Turning Pro: embrace the calling of your soul

It doesn’t happen that often. But sometimes you meet someone or read a book that cuts through all your bullshit. And sometimes what they suggest is not that big a deal. Except that it is. To act in spite of what I’m thinking or feeling in the moment may seem straight-forward and easy. Until I’m thinking: no, the wind is blowing… it will not be nice outside when I go for my walk…. Just one more chapter before I go to sleep… I want to know what happens next even though I have to get up early tomorrow… Wow, I’m really craving something sweet now… let’s make something with lots of sugar in it… so what my clothes are tighter every time I put it on…

According to Steven Pressfield in Turning Pro there are two frameworks that we traditionally use to transform ourselves: We hate ourselves because we believe there’s something wrong with us that needs fixing or we hate ourselves because we believe we’ve done something wrong and need to be punished and forgiven to be fixed. Pressfield discusses a third option: we hate ourselves because we’re living life as amateurs. To change our minds, we need to turn pro. Similar to athletes turning professional (probably without receiving a big financial compensation, though).

As amateurs we have a few things “going” for us:

We’re terrified. We’re afraid of failure, of success, of looking foolish, of being excluded from the tribe, afraid, afraid, afraid. We permit that fear to stop us from acting. We take ourselves so seriously that we paralyse ourselves. We fear being different from others. And therefore end up being inauthentic. Because we remain someone other than who we really are. We continuously rate ourselves in relation to others. We lack compassion for ourselves. We live in denial and act by addiction.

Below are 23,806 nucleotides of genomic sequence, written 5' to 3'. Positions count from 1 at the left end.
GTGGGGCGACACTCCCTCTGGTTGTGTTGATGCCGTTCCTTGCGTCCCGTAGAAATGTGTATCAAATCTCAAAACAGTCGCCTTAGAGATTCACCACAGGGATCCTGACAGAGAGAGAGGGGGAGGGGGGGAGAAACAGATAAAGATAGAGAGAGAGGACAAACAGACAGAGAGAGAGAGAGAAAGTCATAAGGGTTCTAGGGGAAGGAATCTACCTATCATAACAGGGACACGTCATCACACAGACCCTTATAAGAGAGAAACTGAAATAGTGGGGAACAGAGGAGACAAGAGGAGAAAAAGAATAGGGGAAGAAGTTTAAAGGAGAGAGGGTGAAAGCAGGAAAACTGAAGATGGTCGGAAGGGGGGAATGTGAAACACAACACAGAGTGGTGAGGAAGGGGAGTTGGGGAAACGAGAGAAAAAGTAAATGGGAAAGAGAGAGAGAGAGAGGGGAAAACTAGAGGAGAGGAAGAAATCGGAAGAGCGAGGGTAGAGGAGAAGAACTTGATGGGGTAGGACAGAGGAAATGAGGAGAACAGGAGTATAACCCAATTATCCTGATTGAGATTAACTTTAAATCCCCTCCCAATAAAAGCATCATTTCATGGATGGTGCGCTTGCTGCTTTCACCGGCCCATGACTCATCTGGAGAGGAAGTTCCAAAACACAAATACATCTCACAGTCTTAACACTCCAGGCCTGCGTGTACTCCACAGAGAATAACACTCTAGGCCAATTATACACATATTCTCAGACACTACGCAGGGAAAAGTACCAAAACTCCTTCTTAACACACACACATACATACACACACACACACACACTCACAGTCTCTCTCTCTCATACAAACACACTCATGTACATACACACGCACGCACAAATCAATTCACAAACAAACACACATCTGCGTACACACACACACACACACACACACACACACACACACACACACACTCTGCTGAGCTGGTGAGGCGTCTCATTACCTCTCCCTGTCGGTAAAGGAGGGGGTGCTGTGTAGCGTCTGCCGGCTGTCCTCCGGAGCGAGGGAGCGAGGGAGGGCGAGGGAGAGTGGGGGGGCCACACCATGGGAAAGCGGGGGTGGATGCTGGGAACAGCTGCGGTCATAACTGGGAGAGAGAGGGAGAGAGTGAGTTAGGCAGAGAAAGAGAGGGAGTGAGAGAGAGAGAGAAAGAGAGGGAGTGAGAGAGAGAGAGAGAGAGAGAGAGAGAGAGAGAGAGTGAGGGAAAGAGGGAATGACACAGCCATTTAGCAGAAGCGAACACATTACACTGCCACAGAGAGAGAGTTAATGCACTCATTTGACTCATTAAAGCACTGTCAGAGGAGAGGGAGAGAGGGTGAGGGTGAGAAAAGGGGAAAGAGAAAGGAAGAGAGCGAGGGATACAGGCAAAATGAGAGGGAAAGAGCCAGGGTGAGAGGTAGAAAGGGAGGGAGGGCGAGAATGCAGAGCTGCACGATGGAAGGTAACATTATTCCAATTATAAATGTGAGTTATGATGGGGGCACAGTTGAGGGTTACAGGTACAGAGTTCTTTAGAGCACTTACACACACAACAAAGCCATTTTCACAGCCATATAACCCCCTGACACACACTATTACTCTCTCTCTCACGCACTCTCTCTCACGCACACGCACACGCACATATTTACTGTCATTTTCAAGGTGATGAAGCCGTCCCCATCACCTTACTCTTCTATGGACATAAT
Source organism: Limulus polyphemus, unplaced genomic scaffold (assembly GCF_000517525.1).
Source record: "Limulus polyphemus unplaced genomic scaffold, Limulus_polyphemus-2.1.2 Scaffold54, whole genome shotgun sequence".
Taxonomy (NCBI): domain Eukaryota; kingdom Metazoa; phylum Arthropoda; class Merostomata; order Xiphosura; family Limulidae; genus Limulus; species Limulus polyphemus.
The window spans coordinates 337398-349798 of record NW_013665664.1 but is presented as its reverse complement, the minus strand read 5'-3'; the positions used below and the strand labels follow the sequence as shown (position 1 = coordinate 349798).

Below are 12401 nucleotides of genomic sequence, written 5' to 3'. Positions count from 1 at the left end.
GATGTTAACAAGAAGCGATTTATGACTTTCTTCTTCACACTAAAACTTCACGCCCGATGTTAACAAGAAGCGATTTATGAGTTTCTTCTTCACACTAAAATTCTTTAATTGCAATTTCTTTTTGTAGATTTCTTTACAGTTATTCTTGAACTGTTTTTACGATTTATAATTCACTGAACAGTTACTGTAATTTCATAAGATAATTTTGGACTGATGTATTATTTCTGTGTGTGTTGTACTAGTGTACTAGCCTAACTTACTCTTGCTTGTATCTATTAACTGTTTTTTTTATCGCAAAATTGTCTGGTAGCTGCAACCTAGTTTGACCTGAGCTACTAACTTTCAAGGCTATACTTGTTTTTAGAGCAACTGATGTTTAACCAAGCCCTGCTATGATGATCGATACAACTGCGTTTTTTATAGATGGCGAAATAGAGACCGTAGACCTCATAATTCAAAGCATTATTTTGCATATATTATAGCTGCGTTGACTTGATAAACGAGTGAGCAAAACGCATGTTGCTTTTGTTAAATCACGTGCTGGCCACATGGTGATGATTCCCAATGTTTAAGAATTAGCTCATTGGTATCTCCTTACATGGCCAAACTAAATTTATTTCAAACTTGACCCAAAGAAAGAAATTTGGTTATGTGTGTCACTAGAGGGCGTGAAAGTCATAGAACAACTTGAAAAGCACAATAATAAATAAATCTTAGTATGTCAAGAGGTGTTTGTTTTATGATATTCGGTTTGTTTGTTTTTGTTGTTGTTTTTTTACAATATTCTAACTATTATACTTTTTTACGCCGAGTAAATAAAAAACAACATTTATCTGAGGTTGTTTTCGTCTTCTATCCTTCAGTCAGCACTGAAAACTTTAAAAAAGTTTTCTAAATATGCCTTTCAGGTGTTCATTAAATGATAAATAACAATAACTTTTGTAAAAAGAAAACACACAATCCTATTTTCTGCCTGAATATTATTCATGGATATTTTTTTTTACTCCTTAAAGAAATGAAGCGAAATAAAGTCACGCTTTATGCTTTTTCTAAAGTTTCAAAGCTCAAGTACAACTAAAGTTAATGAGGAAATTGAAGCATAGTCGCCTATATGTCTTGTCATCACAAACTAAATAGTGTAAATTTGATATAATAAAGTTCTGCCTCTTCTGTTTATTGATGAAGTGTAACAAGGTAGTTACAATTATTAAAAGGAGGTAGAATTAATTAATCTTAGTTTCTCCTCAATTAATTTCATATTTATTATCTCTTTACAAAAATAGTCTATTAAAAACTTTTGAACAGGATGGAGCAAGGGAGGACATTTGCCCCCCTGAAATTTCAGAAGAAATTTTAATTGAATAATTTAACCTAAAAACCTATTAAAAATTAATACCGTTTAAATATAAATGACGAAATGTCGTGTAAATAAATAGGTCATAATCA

Addiction doesn’t necessarily refer only to the usual culprits drugs and alcohol. Addiction is anything that you keep on doing without it moving you forward. What you get from your addiction, is an inability to do what needs to be done.

To feel ambition and to act on it is to embrace the unique calling of our souls. Not to act means you turn your back on yourself and the reason for your existence.
Steven Pressfield Turning Pro

How do you turn pro? Here are some of his ideas:

Show up and do the work every day. Do the work for the work’s sake, not expecting financial reward or future fame. Be committed over the long haul. Forget about instant gratification… Act despite fear. Accept no excuses. Be dedicated to master the techniques. Don’t take failure (or success!) personally. Don’t wait for inspiration. Do it.

It seems clear that having a habit of doing and acting is the best way of transforming oneself into the best version of oneself. I find it ironic that even though I get an enormous burst of energy when I follow that unique calling of the soul – be it going for that walk in the gushing wind or sitting down for a session in front of the computer despite a yearning for vegging in front of the television – I still some days turn my back on myself and give in to the resistance.

This is a battle that needs fighting every day. There is no finish line. When you turn pro you get to recommit to your decision every day.

Elizabeth Gilbert calls the trusty kitchen timer an important tool in a creative person’s life. Set the timer for 30 minutes and do some focused work for that period. Do it every day. That’s how you learn discipline.

Right, so I’ve done my 30 minutes writing. Off to do some quilting for 30 minutes! 🙂

 

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